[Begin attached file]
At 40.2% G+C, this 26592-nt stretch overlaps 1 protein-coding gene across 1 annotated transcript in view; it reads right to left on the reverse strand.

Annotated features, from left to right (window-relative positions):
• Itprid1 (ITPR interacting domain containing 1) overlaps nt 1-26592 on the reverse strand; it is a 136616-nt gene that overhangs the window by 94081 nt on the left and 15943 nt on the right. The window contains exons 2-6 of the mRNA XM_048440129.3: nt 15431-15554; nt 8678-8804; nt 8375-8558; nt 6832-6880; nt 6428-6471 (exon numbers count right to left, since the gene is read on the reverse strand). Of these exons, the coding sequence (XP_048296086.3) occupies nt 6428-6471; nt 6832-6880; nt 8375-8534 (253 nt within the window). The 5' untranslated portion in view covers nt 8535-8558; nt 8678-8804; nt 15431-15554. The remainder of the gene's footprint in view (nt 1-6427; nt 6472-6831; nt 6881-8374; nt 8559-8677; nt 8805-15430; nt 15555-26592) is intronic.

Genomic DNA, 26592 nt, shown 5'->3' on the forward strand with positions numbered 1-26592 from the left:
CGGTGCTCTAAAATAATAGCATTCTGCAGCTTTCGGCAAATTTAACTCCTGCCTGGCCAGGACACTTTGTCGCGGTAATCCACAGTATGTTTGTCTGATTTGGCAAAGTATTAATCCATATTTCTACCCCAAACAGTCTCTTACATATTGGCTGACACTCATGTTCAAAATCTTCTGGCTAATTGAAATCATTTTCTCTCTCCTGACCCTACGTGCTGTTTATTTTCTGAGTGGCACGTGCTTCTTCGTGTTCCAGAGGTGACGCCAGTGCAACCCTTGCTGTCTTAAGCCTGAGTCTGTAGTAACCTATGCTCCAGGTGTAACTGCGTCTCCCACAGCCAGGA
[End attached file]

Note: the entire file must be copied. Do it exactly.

At 40.2% G+C, this 26592-nt stretch overlaps 1 protein-coding gene across 1 annotated transcript in view; it reads right to left on the reverse strand.

Annotated features, from left to right (window-relative positions):
• Itprid1 (ITPR interacting domain containing 1) overlaps nt 1-26592 on the reverse strand; it is a 136616-nt gene that overhangs the window by 94081 nt on the left and 15943 nt on the right. The window contains exons 2-6 of the mRNA XM_048440129.3: nt 15431-15554; nt 8678-8804; nt 8375-8558; nt 6832-6880; nt 6428-6471 (exon numbers count right to left, since the gene is read on the reverse strand). Of these exons, the coding sequence (XP_048296086.3) occupies nt 6428-6471; nt 6832-6880; nt 8375-8534 (253 nt within the window). The 5' untranslated portion in view covers nt 8535-8558; nt 8678-8804; nt 15431-15554. The remainder of the gene's footprint in view (nt 1-6427; nt 6472-6831; nt 6881-8374; nt 8559-8677; nt 8805-15430; nt 15555-26592) is intronic.

Genomic DNA, 26592 nt, shown 5'->3' on the forward strand with positions numbered 1-26592 from the left:
CGGTGCTCTAAAATAATAGCATTCTGCAGCTTTCGGCAAATTTAACTCCTGCCTGGCCAGGACACTTTGTCGCGGTAATCCACAGTATGTTTGTCTGATTTGGCAAAGTATTAATCCATATTTCTACCCCAAACAGTCTCTTACATATTGGCTGACACTCATGTTCAAAATCTTCTGGCTAATTGAAATCATTTTCTCTCTCCTGACCCTACGTGCTGTTTATTTTCTGAGTGGCACGTGCTTCTTCGTGTTCCAGAGGTGACGCCAGTGCAACCCTTGCTGTCTTAAGCCTGAGTCTGTAGTAACCTATGCTCCAGGTGTAACTGCGTCTCCCACAGCCAGGA